Printer Friendly

Selective enrichment medium offers simultaneous detection of bacteria.

When using a detection system, a proper selective enrichment medium is needed to detect multiple pathogens in a food sample. Currently, there is no single selective enrichment medium that can support the growth of E. coli, L. monocytogenes and Salmonella concurrently while suppressing the growth of other common food contaminants.

Researchers at Purdue University have developed a selective enrichment medium that will allow the simultaneous growth of E. coli O157:H7, L. monocytogenes and S. enteritidis for use with a suitable detection system. A selective medium designated SEL (Salmonella, E. coli and Listeria) was formulated by scientists who compared its performance with other common selective media--modified EC broth with novobiocin for E coli O157:H7, Fraser broth for Listeria, and Rappaport-Vassiliadis broth for Salmonella. The scientists used a lateral flow-based immunoassay and viable plate counting to make the comparison.

In addition, the growth of mixed cultures of E. coli O157:H7, L. monocytogenes V7 and S. enteritidis PT1 was determined in the SEL broth. Each was detected in a bacteria-specific lateral flow immunoassay strip to evaluate the ability of SEL to facilitate the detection of several foodborne pathogens simultaneously.

Each sample of E. coli O157:H7, Listeria and Salmonella grew well in SEL individually or in a mixture. The growths were comparable to those of commercially available selective enrichment broths for individual organisms. Each organism gave a strong signal in the lateral flow immunoassay after growth in the SEL. The signal was also comparable or better when grown separately in respective selective enrichment broths.

The SEL medium supported the growth of the three major foodborne pathogens individually or in a mixture and made it possible to detect each by immunoassay. This suggests that this medium, coupled with a suitable detection system, can facilitate the rapid detection of multiple pathogens concurrently from a product, thus reducing the overall cost and time of pathogen testing.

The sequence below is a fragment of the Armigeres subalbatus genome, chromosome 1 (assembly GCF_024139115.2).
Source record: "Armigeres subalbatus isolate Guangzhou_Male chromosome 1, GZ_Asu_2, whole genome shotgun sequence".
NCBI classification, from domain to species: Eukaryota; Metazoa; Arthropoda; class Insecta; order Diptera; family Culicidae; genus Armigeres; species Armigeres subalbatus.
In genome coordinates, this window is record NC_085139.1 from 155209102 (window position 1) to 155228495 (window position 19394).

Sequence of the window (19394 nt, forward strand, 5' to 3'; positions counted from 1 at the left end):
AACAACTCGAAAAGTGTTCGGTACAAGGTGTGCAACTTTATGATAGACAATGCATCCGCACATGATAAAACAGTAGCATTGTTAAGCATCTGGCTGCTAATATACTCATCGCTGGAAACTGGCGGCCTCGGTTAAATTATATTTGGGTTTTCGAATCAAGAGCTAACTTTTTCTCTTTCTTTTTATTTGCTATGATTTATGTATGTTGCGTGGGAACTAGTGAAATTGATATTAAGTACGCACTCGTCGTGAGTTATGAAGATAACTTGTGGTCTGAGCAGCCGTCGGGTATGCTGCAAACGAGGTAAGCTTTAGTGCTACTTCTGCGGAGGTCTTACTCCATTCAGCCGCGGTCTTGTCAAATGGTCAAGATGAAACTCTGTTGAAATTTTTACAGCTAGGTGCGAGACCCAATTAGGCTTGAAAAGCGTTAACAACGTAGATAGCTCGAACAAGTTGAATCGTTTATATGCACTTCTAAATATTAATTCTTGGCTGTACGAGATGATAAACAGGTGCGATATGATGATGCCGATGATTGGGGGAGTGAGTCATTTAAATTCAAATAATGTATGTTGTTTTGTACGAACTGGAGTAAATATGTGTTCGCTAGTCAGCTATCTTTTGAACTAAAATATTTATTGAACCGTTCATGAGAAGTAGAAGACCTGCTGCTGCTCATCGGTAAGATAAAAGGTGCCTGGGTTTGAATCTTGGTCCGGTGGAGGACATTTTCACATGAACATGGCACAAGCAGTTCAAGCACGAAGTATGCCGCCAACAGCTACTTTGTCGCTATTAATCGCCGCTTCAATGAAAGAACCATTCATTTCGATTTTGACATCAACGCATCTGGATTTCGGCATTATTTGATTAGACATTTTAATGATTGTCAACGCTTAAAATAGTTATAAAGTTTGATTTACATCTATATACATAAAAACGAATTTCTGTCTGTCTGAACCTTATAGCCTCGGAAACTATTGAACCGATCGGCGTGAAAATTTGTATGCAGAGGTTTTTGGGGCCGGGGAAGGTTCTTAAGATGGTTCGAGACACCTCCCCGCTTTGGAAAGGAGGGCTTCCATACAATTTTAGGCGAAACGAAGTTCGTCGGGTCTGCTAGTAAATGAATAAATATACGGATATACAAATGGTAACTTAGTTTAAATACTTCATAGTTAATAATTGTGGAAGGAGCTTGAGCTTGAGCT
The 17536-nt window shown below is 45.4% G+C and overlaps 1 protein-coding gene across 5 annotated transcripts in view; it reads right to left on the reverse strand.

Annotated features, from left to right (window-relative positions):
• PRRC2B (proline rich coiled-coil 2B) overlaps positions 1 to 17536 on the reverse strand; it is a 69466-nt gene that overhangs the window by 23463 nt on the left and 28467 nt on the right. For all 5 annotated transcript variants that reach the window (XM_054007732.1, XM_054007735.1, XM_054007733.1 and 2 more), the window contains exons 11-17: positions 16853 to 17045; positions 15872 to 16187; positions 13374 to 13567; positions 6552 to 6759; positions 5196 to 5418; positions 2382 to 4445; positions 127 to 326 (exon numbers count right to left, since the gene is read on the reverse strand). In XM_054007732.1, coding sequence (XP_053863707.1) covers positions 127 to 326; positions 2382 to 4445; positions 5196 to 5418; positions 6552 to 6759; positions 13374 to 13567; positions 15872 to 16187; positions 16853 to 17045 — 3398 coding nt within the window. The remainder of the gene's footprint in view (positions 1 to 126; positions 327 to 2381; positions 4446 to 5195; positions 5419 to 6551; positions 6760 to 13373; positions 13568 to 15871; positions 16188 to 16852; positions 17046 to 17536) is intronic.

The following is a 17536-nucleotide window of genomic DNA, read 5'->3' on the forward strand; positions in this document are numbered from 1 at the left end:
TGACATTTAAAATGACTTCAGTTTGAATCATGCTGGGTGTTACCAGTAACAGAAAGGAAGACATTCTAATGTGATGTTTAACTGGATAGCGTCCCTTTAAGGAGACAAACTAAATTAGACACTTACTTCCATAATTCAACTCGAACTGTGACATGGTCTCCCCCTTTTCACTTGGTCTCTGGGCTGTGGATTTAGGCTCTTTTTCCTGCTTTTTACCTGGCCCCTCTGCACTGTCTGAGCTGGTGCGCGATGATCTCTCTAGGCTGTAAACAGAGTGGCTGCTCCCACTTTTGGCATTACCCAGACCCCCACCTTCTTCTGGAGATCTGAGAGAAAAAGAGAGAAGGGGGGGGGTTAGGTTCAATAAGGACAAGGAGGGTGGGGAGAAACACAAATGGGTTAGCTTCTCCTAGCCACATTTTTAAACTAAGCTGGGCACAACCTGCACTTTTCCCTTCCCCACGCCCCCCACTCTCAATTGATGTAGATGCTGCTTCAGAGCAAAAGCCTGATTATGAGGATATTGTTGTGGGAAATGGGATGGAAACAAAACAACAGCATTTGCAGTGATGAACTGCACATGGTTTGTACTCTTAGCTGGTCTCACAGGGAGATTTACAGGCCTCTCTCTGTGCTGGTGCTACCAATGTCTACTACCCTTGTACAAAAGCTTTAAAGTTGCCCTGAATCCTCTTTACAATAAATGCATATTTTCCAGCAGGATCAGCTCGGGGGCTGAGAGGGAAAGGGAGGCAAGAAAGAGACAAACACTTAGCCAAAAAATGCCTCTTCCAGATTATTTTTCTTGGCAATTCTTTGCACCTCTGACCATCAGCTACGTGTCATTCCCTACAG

Further information. Arun Bhunia, Department of Food Science, Purdue University, 1160 Food Science Building, West Lafayette, IN 47907; phone: 765-494-5443; fax: 765-494-7953; email:
COPYRIGHT 2007 Food Technology Intelligence, Inc.
No portion of this article can be reproduced without the express written permission from the copyright holder.
Copyright 2007, Gale Group. All rights reserved. Gale Group is a Thomson Corporation Company.

Article Details
Printer friendly Cite/link Email Feedback
Publication:Microbial Update International
Date:Apr 1, 2007
Previous Article:Freeze-dried preparations of bacteriocins inhibit L. monocytogenes, S. aureus.
Next Article:Investigate the pathogen population dynamics of rice cake.

Related Articles
Piezoelectric biosensor detects seafood pathogen.
DNA sequencing speeds detection of E. coli 0157:H7.
License DNA sequencing for E. coli O157:H7.
E. coli exposed! (Innovations).
Develop new technologies that rapidly identify pathogens.
Circulating cells in cancer detection.
High pressure inactivates V. parahaemolyticus and B. cereus.
High pressure inactivates V. parahaemolyticus and B. cereus.
Competitive exclusion bacteria control Listeria.
E. coli can survive in a dormant state.

Terms of use | Privacy policy | Copyright © 2021 Farlex, Inc. | Feedback | For webmasters